Up to a point. Those NaNoWriMo completers have certainly written enough words to fill a novel – although a fairly short one in contemporary terms – but this is inevitably a process that privileges speed over quality. As Ernest Hemingway observed: “the first draft of everything is shit”. Equally, even if it’s accepted that these 50,000 words form a work in progress, the value of writing that much that quickly is unclear.

My own experience is that writing a first draft without reflection can in itself be a strange form of evasion – you keep writing in the vain hope that by producing lots of words the problems in your narrative will resolve themselves. But sometimes it is essential to stop and think – and question. Before I completed my first novel, I began two other novels that hit the wall at 30,000 words. I fell short of NaNoWriMo’s 50,000 goal, but wrote in that spirit, churning out words against the clock, smoking furiously. (I was young then, and thought this was part of the deal.)

There are pros and cons of writing under pressure. Every writer is different, and this applies to speed of production as much as it does to style. In the “speed” corner we have George Simenon, who would have been a NaNoWriMo natural, with an average novel production time of four weeks; and John Grisham, who wrote his bestseller The Pelican Brief in 100 days. One of the most notorious writers both at and on speed was Jack Kerouac who penned On the Road in three weeks, aided by Benzedrine. The result, produced on a 120-foot scroll manuscript, prompted Truman Capote’s killer put-down: “That’s not writing, it’s typing”.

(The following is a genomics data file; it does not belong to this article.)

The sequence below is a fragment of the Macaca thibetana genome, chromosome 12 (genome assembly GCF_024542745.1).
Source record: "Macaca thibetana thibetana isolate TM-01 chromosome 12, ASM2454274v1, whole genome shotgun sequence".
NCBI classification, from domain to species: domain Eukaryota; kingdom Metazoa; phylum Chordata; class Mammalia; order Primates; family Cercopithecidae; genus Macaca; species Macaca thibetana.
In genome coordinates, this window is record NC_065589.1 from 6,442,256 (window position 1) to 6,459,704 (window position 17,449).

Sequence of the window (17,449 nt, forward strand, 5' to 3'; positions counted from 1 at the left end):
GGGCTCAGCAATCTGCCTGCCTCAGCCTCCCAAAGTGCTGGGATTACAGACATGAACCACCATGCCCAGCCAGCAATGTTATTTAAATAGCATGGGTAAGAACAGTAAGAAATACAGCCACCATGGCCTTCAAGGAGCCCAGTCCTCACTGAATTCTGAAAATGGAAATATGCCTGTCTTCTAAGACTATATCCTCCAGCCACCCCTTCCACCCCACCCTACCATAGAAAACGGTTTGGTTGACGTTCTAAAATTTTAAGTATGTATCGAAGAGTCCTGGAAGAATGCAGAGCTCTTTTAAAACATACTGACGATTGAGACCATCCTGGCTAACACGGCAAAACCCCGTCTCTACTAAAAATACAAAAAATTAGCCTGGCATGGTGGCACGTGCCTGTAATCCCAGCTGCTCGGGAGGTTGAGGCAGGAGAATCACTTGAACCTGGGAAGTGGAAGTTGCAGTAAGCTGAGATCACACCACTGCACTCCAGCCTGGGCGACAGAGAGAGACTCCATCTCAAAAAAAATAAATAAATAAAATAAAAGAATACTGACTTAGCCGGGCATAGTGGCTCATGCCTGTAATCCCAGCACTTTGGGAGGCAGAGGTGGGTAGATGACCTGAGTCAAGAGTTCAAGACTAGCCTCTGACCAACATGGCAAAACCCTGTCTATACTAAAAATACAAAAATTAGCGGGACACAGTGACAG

imageThe tortoise.Andy Butterton/PA

In the slow corner is Donna Tartt, whose career does not appear to have been damaged by producing a novel every decade. Then there’s Tom Wolfe, who took 11 years to write A Man in Full and J.R.R Tolkien, who began writing what was to be The Lord of the Rings in 1936 and finished in 1952. But the daddy of slow writing must be William H Gass, who took 30 years to write his masterwork, The Tunnel.

I’m not suggesting that one group is superior to the other, but it’s important to remember that along with their unique voice each writer found their natural speed. My last novel took four years to write and that seems to be my optimum pace. Some writers need to take their time. Writing a novel isn’t like going on The X Factor – itself a concept which is looking stale – and though impatience and dissatisfaction can fuel determination, they can also be a snare.

After all, the writing is the only phase of a novel’s life that is ours alone. If we do find an agent, a publisher, an audience, our book belongs to other people. Just as an artist is usually more at home in a studio than a gallery, we are in our element when we are sitting at our laptop, inventing worlds. There are no quick fixes if you want to write the best book that you can. And writing isn’t about endings; it is a way of life.

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Sally O'Reilly does not work for, consult to, own shares in or receive funding from any company or organisation that would benefit from this article, and has no relevant affiliations.

Read more http://theconversation.com/the-perks-and-perils-of-writing-a-50-000-word-novel-in-a-month-32777